Billionaire divorce: couple battles over Silicon Valley real estate holdings

Google’s Scott Hassan and Allison Huynh are fighting for ownership of multiple properties

Scott Hassan and Allison Huynh (XPRIZE, LinkedIn via Huynh, Getty)
Scott Hassan and Allison Huynh (XPRIZE, LinkedIn via Huynh, Getty)

When billionaires get divorced, what happens to all of their shared properties? In the case of Google founder Scott Hassan, that will be decided by a court starting later this month.

Hassan and his wife Allison Huynh have been locked in a legal battle over how to divide their estate, which includes properties and investments worth billions of dollars, the New York Times reports.

Huynh claims that she supported their family in the early days of their marriage, which began in 2001, because Hassan was $60,000 in debt. Hassan refutes these claims.

Shortly after Google went public, Hassan — who owns more than 160,000 shares of the company — offered Huynh less than 10 percent of those shares and a portion of the couple’s real estate properties in Palo Alto, San Francisco and Menlo Park in exchange for her waiving any future claims to their marital assets but she refused.

After that, they moved into a 7,500-square-foot home in Palo Alto, valued at $20 million. Huynh and their children currently reside in that home.

Hassan reportedly ended the marriage in 2013 via a text message that informed Huynh that their relationship was over and he was moving out.

Since the couple officially separated in January 2015, they have been feuding over different parts of their estate. Huynh successfully stopped the sale of Hassan’s robotics firm, Suitable Technologies, to a Danish company for $400,000. Huynh, who is a shareholder of the company, claimed Hassan was selling the company below market value. After the sale fell through, Suitable filed for bankruptcy.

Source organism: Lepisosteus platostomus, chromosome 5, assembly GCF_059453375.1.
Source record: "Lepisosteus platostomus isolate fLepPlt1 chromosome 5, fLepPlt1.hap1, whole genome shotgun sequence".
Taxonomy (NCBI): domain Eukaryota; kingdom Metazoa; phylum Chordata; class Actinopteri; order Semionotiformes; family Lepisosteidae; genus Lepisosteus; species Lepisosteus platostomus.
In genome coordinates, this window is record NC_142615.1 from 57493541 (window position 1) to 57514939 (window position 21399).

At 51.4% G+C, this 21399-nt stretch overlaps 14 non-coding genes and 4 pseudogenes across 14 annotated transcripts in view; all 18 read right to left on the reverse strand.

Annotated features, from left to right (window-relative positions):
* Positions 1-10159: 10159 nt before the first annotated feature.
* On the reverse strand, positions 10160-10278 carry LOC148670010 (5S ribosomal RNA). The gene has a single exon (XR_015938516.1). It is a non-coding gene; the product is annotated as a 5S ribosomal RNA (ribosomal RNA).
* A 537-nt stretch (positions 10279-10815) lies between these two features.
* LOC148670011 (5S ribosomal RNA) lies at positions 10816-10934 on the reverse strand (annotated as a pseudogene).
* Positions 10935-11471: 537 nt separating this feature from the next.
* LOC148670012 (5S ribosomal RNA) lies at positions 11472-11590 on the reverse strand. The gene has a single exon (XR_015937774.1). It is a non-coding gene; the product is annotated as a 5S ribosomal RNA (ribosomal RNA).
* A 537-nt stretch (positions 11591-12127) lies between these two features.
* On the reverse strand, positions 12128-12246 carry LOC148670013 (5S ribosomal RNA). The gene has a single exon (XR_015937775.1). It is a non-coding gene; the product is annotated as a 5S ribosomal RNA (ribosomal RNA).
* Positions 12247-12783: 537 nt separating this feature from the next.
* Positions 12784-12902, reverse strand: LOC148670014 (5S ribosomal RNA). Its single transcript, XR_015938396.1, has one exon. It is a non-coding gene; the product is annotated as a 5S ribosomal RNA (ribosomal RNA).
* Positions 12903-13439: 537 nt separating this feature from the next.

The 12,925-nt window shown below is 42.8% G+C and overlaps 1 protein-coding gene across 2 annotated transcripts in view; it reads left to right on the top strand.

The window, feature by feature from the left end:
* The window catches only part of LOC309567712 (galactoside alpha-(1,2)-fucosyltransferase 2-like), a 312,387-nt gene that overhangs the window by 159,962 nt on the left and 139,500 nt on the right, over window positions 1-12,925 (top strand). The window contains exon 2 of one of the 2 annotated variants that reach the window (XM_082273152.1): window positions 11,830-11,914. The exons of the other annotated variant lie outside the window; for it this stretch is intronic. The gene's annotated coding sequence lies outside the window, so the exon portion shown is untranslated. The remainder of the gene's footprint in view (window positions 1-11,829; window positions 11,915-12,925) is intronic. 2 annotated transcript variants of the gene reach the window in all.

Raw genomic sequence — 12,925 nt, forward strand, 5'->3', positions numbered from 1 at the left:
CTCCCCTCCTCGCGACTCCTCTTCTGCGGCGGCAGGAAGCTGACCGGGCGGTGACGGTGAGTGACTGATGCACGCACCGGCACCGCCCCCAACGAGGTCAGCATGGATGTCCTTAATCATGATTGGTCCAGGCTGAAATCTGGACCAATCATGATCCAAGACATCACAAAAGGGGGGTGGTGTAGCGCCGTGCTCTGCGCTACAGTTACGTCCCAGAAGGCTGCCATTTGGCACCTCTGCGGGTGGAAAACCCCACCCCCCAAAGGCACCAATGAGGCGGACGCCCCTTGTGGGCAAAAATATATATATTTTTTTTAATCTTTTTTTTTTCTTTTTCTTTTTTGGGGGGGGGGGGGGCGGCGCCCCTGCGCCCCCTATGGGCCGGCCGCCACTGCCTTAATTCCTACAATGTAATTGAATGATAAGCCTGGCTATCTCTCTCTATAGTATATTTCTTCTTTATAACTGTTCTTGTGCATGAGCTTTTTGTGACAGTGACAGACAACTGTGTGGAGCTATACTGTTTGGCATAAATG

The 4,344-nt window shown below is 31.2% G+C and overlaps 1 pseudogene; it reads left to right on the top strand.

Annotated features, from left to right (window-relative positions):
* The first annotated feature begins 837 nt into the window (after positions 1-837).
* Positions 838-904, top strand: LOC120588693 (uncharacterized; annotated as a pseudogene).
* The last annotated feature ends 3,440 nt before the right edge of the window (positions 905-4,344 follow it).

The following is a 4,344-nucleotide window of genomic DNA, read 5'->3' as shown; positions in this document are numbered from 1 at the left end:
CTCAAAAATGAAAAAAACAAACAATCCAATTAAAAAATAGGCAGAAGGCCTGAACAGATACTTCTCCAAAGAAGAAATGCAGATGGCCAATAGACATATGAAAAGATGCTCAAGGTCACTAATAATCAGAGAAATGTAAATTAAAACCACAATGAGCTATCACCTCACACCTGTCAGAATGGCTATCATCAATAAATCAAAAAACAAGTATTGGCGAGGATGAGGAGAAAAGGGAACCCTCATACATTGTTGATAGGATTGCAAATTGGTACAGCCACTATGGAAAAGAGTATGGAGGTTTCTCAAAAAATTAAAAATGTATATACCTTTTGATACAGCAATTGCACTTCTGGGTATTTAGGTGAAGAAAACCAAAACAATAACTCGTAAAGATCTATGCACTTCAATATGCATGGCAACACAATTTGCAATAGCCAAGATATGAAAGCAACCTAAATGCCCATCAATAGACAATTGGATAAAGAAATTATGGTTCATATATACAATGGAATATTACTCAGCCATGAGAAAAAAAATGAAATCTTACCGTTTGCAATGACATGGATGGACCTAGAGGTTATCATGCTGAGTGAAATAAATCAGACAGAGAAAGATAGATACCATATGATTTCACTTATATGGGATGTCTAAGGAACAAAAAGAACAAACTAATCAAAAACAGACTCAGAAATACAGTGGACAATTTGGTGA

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The couple’s marriage was officially dissolved in May 2020 and the two agreed to joint custody of their three children.

The upcoming trial is part of a long process that will divide the estate and resolve other financial matters including spousal support. California is one of only nine states where assets acquired during marriage are divided evenly in a divorce.

One of the focuses of the litigation is a limited liability company called Greenheart Investments, which Hassan formed five years into their marriage. Huynh’s lawyers said the company had invested in more than 30 real estate properties — among other things — including a 195-unit apartment complex in Menlo Park.

Huynh says Greenheart should be considered community property because Hassan “repeatedly muddied the line between his assets and their shared property,” but his lawyers plan to argue the property should be considered separate property because it was started with his “premarital assets.”

The trial is set to begin Monday, August 23 in Santa Clara County.

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